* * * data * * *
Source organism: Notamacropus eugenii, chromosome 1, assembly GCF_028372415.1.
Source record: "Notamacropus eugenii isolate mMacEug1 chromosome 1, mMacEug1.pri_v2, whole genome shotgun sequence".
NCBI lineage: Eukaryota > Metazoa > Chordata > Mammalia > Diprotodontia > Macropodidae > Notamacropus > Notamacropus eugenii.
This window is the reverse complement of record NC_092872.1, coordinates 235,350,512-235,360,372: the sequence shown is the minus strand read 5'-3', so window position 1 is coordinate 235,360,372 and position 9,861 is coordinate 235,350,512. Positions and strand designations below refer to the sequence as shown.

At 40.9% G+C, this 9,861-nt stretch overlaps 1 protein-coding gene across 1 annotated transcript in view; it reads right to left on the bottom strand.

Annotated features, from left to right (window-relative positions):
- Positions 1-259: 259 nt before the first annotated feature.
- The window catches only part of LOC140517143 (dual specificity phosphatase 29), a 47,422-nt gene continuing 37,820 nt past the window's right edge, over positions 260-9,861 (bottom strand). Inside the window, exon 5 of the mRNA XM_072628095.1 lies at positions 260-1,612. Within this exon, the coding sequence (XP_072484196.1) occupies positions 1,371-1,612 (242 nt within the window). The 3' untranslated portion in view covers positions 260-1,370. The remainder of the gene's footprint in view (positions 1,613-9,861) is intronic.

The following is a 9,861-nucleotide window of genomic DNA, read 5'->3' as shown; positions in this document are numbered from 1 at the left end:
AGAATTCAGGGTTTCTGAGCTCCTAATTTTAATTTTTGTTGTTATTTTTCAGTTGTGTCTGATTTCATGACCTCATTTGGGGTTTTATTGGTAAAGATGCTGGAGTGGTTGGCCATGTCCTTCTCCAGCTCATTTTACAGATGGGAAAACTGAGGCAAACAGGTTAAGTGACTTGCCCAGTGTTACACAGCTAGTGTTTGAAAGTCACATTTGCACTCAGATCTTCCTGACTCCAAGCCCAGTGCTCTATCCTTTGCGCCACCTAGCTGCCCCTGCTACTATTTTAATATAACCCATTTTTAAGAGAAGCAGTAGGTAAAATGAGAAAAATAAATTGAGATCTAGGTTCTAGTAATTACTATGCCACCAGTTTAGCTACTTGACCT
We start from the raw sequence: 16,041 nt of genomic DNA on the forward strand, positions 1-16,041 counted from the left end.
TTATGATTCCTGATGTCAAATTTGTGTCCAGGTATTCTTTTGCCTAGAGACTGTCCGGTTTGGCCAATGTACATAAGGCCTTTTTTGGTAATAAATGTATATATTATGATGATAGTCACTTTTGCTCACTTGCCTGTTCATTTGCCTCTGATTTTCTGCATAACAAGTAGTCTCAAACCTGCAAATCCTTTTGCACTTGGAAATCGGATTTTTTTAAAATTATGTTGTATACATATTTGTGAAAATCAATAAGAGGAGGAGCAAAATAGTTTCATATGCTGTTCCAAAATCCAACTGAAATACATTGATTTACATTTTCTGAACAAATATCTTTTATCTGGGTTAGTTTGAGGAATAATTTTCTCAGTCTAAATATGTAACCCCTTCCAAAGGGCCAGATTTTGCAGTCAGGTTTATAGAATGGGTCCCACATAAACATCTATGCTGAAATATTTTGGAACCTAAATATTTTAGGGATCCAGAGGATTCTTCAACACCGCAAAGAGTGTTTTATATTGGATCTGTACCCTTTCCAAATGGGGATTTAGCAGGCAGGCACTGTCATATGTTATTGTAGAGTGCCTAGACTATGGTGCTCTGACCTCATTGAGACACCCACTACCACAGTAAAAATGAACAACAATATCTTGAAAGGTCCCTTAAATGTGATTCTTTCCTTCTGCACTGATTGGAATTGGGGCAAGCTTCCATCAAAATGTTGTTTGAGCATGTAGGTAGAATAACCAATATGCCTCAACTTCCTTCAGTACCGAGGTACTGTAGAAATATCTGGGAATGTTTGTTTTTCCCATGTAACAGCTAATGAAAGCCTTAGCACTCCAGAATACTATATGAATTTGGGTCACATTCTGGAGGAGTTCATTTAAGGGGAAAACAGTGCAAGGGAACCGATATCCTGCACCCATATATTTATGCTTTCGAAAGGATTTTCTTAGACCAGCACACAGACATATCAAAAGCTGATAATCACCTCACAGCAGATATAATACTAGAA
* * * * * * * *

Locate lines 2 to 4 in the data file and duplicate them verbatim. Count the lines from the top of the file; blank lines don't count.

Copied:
Source record: "Notamacropus eugenii isolate mMacEug1 chromosome 1, mMacEug1.pri_v2, whole genome shotgun sequence".
NCBI lineage: Eukaryota > Metazoa > Chordata > Mammalia > Diprotodontia > Macropodidae > Notamacropus > Notamacropus eugenii.
This window is the reverse complement of record NC_092872.1, coordinates 235,350,512-235,360,372: the sequence shown is the minus strand read 5'-3', so window position 1 is coordinate 235,360,372 and position 9,861 is coordinate 235,350,512. Positions and strand designations below refer to the sequence as shown.